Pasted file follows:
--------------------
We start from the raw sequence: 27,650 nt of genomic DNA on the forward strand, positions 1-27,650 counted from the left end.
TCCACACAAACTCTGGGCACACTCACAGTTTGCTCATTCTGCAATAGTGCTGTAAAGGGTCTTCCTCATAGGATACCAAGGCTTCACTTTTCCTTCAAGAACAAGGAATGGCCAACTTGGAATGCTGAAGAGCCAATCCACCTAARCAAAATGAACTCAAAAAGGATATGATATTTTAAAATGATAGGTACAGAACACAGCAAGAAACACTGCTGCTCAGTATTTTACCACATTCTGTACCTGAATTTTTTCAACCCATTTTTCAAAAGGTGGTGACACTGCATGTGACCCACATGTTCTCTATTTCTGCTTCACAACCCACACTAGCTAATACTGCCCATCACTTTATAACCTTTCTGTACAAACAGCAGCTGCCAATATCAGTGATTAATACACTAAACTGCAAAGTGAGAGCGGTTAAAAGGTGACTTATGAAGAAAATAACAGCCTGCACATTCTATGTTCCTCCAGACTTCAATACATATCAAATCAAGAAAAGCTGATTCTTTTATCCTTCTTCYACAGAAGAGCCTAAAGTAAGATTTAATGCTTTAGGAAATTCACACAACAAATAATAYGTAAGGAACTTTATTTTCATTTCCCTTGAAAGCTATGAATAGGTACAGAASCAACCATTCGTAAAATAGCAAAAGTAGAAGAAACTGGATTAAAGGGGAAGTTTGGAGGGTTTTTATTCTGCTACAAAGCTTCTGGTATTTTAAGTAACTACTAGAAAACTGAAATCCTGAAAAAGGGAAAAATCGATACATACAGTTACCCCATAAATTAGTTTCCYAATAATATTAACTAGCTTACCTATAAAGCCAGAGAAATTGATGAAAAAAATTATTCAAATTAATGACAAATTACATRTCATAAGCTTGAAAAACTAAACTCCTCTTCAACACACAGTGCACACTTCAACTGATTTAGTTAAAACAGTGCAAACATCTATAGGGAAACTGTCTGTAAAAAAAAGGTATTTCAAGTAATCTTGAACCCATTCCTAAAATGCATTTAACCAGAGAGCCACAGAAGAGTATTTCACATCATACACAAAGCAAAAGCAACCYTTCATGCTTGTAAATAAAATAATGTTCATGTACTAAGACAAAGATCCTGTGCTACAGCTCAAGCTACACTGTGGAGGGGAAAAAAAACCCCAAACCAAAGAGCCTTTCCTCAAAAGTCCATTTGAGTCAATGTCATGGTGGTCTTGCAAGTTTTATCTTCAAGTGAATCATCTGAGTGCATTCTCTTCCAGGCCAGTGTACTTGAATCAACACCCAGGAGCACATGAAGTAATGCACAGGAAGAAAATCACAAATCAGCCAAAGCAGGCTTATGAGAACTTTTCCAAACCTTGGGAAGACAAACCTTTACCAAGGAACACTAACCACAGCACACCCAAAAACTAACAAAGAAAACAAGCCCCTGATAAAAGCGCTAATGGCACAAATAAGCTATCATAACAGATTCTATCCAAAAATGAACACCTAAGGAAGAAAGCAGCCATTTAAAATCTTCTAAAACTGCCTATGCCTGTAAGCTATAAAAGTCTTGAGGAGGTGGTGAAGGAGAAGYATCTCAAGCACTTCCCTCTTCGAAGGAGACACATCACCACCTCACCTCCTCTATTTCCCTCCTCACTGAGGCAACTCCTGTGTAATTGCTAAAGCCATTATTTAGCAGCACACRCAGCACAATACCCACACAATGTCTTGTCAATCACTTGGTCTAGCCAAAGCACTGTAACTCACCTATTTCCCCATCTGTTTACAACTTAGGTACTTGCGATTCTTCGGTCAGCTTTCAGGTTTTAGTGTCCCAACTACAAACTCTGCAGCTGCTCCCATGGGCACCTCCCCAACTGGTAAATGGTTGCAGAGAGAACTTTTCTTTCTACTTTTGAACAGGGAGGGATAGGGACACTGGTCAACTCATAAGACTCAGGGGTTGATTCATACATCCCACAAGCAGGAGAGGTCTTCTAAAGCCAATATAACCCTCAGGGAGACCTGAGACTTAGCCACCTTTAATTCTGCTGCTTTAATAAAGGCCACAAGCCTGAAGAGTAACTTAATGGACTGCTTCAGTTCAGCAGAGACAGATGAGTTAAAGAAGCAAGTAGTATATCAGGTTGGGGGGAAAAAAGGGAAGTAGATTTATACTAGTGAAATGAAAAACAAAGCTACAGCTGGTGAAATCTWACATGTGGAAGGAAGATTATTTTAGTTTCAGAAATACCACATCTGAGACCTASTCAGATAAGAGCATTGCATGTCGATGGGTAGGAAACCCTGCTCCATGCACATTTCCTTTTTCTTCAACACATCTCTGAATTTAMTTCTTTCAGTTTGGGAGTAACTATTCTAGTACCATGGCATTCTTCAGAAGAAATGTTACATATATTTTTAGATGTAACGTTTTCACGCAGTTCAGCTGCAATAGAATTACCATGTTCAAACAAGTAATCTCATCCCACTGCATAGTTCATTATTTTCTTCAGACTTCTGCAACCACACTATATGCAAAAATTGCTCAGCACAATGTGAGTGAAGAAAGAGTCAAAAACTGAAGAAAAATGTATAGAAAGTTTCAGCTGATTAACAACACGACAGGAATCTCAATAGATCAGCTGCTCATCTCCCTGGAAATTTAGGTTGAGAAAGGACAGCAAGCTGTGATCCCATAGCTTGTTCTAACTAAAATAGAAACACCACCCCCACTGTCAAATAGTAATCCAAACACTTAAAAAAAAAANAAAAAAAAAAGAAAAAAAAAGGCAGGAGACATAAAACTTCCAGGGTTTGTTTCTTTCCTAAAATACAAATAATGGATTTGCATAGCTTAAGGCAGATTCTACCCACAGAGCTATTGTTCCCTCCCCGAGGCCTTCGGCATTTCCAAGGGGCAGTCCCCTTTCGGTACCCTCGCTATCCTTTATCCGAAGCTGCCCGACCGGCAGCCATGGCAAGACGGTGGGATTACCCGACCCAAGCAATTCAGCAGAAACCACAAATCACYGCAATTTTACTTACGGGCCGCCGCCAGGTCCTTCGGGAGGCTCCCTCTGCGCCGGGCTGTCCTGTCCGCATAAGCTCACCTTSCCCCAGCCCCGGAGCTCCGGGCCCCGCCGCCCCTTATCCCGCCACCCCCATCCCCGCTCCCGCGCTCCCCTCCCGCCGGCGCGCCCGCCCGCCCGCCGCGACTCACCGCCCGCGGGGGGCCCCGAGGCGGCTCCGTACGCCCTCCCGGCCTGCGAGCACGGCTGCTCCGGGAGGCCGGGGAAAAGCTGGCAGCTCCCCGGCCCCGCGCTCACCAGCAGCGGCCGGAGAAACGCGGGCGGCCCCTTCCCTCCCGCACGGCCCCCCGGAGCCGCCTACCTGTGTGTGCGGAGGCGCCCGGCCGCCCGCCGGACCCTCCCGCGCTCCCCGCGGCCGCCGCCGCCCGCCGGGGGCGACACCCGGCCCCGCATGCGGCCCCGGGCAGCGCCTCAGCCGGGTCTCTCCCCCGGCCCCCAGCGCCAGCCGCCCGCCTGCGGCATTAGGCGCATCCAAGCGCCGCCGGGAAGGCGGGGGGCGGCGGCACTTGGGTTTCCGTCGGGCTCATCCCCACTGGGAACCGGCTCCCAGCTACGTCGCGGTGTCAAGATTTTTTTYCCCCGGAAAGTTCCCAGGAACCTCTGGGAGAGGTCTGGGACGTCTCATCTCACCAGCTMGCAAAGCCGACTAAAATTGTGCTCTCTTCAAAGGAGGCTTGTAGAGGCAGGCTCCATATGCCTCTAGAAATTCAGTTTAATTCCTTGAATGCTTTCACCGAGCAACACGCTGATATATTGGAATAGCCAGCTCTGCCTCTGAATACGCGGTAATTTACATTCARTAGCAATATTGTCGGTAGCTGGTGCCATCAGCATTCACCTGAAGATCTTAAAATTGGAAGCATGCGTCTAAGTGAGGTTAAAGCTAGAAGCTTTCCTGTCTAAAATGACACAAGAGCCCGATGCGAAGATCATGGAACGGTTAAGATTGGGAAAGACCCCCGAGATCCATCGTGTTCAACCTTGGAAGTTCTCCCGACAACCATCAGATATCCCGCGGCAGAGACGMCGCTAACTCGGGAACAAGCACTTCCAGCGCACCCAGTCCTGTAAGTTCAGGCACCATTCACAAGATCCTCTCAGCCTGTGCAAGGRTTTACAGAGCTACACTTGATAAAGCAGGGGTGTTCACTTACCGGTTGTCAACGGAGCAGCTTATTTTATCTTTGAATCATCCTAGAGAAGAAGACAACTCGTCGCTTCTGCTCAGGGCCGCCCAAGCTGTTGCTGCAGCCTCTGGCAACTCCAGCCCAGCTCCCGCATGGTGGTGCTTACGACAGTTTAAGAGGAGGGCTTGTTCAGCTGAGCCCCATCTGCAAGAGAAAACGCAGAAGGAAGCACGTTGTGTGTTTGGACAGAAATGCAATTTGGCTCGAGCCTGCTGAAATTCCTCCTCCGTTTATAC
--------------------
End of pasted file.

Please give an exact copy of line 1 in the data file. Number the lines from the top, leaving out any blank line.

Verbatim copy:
We start from the raw sequence: 27,650 nt of genomic DNA on the forward strand, positions 1-27,650 counted from the left end.